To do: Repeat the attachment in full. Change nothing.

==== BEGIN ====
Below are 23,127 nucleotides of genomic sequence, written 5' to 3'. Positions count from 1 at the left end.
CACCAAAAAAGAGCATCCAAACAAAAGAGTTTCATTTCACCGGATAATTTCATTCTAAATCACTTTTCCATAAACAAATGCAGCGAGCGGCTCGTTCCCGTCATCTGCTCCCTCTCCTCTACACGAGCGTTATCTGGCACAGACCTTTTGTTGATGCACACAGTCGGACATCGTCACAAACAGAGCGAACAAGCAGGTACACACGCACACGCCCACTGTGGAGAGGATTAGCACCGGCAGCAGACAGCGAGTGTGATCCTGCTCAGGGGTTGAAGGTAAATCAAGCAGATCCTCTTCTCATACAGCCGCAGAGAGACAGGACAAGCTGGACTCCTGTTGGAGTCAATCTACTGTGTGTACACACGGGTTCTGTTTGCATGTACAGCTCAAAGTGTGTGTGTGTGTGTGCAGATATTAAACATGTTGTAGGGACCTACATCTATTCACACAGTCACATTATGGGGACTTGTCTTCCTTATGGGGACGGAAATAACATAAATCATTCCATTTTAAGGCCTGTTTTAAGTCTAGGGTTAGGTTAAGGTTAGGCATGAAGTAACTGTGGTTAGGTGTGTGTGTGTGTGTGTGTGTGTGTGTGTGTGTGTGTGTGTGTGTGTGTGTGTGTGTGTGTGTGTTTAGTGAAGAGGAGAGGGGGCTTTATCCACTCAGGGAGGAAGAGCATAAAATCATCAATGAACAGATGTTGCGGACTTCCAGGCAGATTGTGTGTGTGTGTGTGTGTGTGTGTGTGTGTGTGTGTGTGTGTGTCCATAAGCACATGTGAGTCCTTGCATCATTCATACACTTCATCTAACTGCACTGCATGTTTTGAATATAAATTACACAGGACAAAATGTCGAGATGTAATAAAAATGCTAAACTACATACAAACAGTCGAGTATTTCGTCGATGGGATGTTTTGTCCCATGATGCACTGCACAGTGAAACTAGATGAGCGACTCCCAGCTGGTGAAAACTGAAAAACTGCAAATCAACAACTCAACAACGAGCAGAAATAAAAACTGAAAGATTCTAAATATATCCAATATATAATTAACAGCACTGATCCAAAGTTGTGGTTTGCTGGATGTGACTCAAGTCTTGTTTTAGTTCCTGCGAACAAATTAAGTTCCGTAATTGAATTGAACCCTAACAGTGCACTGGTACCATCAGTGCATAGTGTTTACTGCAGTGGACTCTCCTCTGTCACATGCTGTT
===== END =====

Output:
Below are 23,127 nucleotides of genomic sequence, written 5' to 3'. Positions count from 1 at the left end.
CACCAAAAAAGAGCATCCAAACAAAAGAGTTTCATTTCACCGGATAATTTCATTCTAAATCACTTTTCCATAAACAAATGCAGCGAGCGGCTCGTTCCCGTCATCTGCTCCCTCTCCTCTACACGAGCGTTATCTGGCACAGACCTTTTGTTGATGCACACAGTCGGACATCGTCACAAACAGAGCGAACAAGCAGGTACACACGCACACGCCCACTGTGGAGAGGATTAGCACCGGCAGCAGACAGCGAGTGTGATCCTGCTCAGGGGTTGAAGGTAAATCAAGCAGATCCTCTTCTCATACAGCCGCAGAGAGACAGGACAAGCTGGACTCCTGTTGGAGTCAATCTACTGTGTGTACACACGGGTTCTGTTTGCATGTACAGCTCAAAGTGTGTGTGTGTGTGTGCAGATATTAAACATGTTGTAGGGACCTACATCTATTCACACAGTCACATTATGGGGACTTGTCTTCCTTATGGGGACGGAAATAACATAAATCATTCCATTTTAAGGCCTGTTTTAAGTCTAGGGTTAGGTTAAGGTTAGGCATGAAGTAACTGTGGTTAGGTGTGTGTGTGTGTGTGTGTGTGTGTGTGTGTGTGTGTGTGTGTGTGTGTGTGTGTGTGTGTGTGTTTAGTGAAGAGGAGAGGGGGCTTTATCCACTCAGGGAGGAAGAGCATAAAATCATCAATGAACAGATGTTGCGGACTTCCAGGCAGATTGTGTGTGTGTGTGTGTGTGTGTGTGTGTGTGTGTGTGTGTGTGTCCATAAGCACATGTGAGTCCTTGCATCATTCATACACTTCATCTAACTGCACTGCATGTTTTGAATATAAATTACACAGGACAAAATGTCGAGATGTAATAAAAATGCTAAACTACATACAAACAGTCGAGTATTTCGTCGATGGGATGTTTTGTCCCATGATGCACTGCACAGTGAAACTAGATGAGCGACTCCCAGCTGGTGAAAACTGAAAAACTGCAAATCAACAACTCAACAACGAGCAGAAATAAAAACTGAAAGATTCTAAATATATCCAATATATAATTAACAGCACTGATCCAAAGTTGTGGTTTGCTGGATGTGACTCAAGTCTTGTTTTAGTTCCTGCGAACAAATTAAGTTCCGTAATTGAATTGAACCCTAACAGTGCACTGGTACCATCAGTGCATAGTGTTTACTGCAGTGGACTCTCCTCTGTCACATGCTGTT